Featuring a post-film Q&A with Unrest producer and native Tucsonan, Alysa Nahmias and Tucson ME Patient-Advocate, Sonya Heller Irey moderated by Susan E. Swanberg.
The acclaimed, Sundance award-winning documentary Unrest offers a compelling and highly personal look at the often mysterious medical condition known as Chronic Fatigue Syndrome.
“Stirring … a personal look at Chronic Fatigue Syndrome, with powerful results.” – Eric Kohn, Indiewire
Twenty-eight year-old Jennifer Brea is working on her PhD at Harvard and months away from marrying the love of her life when she gets a mysterious fever that leaves her bedridden and looking for answers. Determined to live, she turns her camera on herself and her community – a hidden world of millions confined to their homes and bedrooms by ME, commonly called Chronic Fatigue Syndrome. Unrest is, at its core, a love story. How Jen and her new husband forge their relationship while dealing with her mysterious illness is at once heartbreaking, inspiring and funny. (Dir. by Jennifer Brea, 2017, USA, 90 mins., Not Rated)
Alysa Nahmias is an award-winning producer of documentary and narrative films. Her debut feature documentary about Cuba’s revolutionary architecture, Unfinished Spaces (2011), was broadcast on PBS, HBO Latin America, won a 2012 Independent Spirit Award, numerous film festival prizes, and is in the MoMA permanent collection. She recently produced the Sundance award-winning documentary Unrest by director Jennifer Brea (2017) and the fiction feature No Light and No Land Anywhere by director Amber Sealey with executive producer Miranda July, which won a Special Jury Prize at the 2016 L.A. Film Festival. Her other producing credits include the PBS American Masters release, Afternoon of a Faun: Tanaquil Le Clercq directed by Nancy Buirski, with creative advisor Martin Scorsese (New York Film Festival, Berlinale, 2013); Shield and Spear by director Petter Ringbom (Hot Docs, Sheffield Doc/Fest, 2014); and Academy Award-nominated director Jennifer Redfearn’s ITVS/PBS feature Tocando La Luz (Full Frame Jury Prize, 2015). Nahmias was a 2016 Sundance Catalyst Fellow and a 2013 Film Independent Fellow. Her work has been shown at festivals and exhibitions worldwide, including the Venice Biennale and the Museum of Modern Art.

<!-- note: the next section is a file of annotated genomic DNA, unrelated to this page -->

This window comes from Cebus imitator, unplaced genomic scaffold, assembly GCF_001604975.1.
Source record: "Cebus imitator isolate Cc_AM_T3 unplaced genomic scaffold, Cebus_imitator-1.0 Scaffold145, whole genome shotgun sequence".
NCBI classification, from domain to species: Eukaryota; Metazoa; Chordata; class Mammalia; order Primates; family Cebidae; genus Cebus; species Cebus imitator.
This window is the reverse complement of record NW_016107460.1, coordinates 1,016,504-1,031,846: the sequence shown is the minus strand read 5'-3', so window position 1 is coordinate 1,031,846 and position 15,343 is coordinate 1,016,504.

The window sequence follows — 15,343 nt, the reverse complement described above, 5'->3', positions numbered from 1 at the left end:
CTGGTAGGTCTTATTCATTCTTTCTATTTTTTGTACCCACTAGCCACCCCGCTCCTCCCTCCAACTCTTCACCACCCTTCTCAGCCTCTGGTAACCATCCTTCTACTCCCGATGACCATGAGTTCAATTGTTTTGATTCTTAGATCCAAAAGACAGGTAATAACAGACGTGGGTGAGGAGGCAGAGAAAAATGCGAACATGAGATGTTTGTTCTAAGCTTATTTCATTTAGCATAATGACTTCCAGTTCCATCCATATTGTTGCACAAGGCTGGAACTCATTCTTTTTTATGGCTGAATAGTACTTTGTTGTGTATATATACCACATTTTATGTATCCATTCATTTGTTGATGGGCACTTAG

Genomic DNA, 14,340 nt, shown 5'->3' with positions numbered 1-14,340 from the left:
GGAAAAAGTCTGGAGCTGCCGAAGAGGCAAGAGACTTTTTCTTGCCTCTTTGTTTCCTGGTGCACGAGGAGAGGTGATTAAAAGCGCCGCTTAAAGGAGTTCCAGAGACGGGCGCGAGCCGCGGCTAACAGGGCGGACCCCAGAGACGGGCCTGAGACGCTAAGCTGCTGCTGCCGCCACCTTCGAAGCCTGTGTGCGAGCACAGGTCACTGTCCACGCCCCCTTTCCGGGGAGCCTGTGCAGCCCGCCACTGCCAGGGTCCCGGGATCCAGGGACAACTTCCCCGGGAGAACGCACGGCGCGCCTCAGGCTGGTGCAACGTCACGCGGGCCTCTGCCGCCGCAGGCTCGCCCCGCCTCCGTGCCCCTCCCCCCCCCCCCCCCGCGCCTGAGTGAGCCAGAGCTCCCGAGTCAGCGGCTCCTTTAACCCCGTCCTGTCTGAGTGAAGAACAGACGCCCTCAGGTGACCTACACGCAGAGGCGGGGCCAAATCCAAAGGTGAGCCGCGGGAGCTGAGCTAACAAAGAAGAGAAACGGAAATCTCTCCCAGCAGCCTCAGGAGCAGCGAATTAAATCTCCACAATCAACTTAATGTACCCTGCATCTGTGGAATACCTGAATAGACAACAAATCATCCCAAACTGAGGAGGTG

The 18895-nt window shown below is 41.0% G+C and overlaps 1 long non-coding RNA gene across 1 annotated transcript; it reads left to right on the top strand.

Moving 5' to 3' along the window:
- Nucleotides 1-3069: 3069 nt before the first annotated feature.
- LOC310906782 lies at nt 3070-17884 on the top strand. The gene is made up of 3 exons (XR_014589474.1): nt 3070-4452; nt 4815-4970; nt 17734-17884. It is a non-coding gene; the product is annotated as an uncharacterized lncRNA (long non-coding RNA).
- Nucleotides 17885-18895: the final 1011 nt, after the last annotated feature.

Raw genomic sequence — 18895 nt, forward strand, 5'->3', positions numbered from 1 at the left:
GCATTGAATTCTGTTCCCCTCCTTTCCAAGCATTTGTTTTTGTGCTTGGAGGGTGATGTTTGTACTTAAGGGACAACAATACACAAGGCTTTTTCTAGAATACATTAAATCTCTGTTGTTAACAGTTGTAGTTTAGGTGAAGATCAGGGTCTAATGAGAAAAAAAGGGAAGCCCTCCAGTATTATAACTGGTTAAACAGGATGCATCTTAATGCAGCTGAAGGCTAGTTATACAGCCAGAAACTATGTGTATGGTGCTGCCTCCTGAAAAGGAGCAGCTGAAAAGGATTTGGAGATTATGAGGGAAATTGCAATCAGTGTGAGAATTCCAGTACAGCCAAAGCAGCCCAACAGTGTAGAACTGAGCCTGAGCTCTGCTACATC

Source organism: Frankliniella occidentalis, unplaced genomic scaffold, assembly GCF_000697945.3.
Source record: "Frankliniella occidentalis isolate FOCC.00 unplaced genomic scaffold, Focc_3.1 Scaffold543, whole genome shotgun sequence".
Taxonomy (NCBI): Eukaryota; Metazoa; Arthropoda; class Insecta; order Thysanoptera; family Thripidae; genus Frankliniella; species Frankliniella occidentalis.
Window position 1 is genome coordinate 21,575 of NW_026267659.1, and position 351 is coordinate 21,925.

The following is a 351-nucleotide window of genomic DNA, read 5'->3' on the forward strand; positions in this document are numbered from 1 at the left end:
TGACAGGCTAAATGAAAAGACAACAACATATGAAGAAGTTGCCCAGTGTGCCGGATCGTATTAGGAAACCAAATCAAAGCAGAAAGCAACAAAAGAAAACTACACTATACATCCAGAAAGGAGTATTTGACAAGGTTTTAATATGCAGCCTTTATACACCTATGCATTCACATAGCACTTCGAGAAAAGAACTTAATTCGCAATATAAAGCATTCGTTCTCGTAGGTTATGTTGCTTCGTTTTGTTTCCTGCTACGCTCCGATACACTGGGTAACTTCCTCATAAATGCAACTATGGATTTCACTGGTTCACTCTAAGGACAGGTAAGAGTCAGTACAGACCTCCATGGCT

Susan E. Swanberg, M.A., M.S., J.D., Ph.D. is a former bench scientist who conducted research in telomere biology and autism genetics. She is now an assistant professor at the University of Arizona School of Journalism where she teaches news reporting, science journalism, environmental journalism, and media law. She also conducts research on the history of science journalism, the public understanding of science and the intersection of law, science, and journalism. Swanberg has published peer-reviewed scientific articles and science stories for the public. Her current research project focuses on journalists who chronicled the birth of the Atomic Age.